Jen K on

I HATE HATE HATE when someone calls me Miss Jennifer. If a person asks you to call them by their first name, I think you should be respectful enough to call them what they wish.

Morgan on

I applaud Reese for her attitude towards instilling values in her children; whatever her motivations. For those who’d rather bash her or her motivations, forgive me for my impertinence, but why?

kat on

I absolutely believe in instilling those manners early. My sons both now say yes, ma’am or yes, sir (and no, ma’am, no, sir) without thinking about it… because we made a conscious effort to do that.

I wasn’t raised saying those things, but my husband and my best friend both were, and I saw quickly how that shaped them into much more instinctively polite people.

I think too many kids today are allowed to act too familiar with adults… as though they were equals. But it’s not the case. Kids need to remember that adults are above them in age and respect and who is in charge.

kat on

oh, and my kids are not allowed to call adults by their first names. While they might do so before being able to pronounce aunt/uncle or before it is habit, we are constantly reminding and encouraging them to call an adult either aunt/uncle____ or Miss/Mrs./Ms._____ or Mr._____ with either the first name or last name.

Ms. please on

It’s proper to introduce people to children with their full name and title. But the adult should decide what the children call them. When I give permission for a child to call me by my first name, I absolutely hate it when the parent overrides me. It’s MY NAME, gosh darn it, call me by it. And I’m not “Miss” or “Mrs” anything, it’s Ms. I highly doubt if the kids say Mr. Jake or Miss Abbie. That sounds so cold.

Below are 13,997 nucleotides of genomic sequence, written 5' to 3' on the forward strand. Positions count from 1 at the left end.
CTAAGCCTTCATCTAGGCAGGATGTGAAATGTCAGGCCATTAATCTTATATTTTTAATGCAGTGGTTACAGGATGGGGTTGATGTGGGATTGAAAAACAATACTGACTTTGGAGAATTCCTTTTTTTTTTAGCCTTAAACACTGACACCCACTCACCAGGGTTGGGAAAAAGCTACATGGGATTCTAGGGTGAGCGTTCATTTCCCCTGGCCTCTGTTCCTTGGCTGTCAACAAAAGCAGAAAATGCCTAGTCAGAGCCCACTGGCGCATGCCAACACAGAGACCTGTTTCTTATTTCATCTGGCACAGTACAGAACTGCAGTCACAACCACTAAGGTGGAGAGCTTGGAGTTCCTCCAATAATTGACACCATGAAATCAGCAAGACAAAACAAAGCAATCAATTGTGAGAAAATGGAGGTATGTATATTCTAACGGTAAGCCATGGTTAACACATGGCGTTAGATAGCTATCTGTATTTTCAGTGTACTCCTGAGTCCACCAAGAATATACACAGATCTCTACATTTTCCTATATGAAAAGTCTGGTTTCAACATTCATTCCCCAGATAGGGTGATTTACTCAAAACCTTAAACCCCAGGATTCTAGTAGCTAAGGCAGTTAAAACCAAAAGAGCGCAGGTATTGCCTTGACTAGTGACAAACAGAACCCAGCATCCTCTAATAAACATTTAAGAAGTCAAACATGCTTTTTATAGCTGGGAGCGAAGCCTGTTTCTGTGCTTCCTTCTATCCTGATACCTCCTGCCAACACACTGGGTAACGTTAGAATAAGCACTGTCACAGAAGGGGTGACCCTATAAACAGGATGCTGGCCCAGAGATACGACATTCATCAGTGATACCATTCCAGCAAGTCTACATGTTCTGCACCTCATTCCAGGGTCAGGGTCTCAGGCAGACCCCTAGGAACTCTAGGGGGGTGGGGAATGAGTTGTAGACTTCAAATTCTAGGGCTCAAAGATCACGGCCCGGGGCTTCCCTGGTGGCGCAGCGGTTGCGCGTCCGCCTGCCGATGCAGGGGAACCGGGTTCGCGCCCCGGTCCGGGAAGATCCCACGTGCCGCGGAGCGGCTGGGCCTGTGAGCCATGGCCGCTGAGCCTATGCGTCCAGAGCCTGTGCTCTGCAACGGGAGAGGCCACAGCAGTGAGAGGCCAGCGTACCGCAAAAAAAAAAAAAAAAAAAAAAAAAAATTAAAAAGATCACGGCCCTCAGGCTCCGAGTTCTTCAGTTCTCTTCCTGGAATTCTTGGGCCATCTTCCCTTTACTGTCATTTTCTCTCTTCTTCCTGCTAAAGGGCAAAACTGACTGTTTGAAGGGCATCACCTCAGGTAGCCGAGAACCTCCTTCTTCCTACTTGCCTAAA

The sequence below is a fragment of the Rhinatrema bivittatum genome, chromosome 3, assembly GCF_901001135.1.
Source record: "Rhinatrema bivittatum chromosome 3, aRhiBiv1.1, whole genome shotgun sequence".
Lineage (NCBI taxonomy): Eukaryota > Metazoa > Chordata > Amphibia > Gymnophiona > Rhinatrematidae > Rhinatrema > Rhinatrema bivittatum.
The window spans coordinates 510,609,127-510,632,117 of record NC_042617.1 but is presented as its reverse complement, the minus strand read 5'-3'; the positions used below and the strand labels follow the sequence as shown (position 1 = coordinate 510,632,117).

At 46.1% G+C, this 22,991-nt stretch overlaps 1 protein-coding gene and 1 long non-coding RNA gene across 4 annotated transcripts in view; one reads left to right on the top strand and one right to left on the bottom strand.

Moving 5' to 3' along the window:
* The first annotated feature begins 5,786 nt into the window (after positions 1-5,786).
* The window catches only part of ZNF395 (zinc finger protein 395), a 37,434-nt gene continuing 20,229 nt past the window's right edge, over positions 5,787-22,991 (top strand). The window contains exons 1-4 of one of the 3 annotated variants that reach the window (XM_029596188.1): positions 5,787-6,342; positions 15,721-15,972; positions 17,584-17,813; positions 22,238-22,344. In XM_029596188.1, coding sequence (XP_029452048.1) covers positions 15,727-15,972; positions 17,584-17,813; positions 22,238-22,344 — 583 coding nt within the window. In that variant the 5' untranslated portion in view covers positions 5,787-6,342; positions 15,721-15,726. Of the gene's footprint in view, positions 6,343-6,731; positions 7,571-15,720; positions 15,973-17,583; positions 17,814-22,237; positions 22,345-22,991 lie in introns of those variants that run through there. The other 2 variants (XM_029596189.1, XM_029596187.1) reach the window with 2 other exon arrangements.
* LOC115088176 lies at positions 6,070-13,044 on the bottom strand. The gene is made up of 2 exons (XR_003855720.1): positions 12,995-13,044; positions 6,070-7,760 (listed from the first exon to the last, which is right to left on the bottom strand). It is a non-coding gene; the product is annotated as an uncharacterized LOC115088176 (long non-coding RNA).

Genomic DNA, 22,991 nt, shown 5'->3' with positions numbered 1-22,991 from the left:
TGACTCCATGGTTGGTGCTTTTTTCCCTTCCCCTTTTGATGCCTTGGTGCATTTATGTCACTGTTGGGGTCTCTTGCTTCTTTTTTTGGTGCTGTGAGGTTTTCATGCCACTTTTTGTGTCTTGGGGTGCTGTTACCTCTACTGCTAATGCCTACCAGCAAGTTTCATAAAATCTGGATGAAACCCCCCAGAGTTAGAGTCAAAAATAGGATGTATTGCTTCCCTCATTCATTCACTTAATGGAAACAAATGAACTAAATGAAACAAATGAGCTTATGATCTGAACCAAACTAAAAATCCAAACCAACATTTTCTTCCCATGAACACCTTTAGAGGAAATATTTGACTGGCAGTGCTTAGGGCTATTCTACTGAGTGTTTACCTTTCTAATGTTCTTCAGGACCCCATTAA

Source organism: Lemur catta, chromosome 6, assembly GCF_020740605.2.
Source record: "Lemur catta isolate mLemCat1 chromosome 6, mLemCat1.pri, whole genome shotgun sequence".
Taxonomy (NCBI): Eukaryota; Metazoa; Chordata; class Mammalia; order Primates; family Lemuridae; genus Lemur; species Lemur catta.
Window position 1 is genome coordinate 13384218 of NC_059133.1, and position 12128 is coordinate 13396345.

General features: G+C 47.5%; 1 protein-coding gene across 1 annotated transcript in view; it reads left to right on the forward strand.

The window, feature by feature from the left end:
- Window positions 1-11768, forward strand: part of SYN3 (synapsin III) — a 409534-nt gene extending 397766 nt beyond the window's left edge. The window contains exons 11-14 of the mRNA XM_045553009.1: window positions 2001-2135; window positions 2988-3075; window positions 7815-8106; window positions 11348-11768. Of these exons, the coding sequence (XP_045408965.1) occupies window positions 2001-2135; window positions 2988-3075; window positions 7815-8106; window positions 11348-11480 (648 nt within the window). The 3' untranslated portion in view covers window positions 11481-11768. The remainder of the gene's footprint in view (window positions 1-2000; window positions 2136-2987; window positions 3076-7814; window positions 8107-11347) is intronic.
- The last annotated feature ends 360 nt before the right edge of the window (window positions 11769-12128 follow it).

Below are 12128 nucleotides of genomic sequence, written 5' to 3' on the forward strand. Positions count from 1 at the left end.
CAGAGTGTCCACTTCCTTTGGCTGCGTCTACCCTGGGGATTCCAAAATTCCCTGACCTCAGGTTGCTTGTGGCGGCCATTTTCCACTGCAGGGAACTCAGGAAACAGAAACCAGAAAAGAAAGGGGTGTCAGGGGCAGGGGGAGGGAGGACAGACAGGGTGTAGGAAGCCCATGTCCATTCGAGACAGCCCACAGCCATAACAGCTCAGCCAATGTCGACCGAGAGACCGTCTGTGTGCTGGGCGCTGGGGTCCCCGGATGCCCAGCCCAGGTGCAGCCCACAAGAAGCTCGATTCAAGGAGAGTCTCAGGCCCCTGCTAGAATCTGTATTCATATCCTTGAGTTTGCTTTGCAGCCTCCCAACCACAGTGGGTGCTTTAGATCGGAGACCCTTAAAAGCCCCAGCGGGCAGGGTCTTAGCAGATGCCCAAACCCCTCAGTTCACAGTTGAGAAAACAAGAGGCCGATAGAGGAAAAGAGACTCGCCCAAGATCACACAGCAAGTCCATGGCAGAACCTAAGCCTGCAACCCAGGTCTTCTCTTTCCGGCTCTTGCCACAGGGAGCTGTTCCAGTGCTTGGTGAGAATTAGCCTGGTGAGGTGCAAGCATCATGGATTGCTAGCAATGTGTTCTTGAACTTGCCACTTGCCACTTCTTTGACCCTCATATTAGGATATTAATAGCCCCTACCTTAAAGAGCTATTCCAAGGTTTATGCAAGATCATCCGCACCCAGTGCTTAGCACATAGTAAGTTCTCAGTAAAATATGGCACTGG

CharlieB on

For those of you who don’t agree with her asking her kids to call adults by their titles; I think her reasoning behind it is not so that her children will always say “Miss Shannon” or “Mr. Smith”, I think it’s morebthat she’s trying to set a standard of respect that her children must abide by. It’s not about what they adress their elders by, I think it’s that she wants them to show respect to others, including their elders, in all of their dealings with them and to show them how to respect their elders she’s teaching them basic manners. When they realize they can’t just call this person or that person by their first name like their buddies in school, they start to realize that a different level of social interaction is required with this person, that a higher level of respect is required of them when they’re speaking to them.

I think we need to look at the bigger picture here. I’m sure she’s showing them many other ways of showing respect to elders, but seeing as the interview was time limited she probably just gave the titles thing as an example. She’s not obligated to detail every single aspect of how she parents her children, she doesn’t have to justify it either.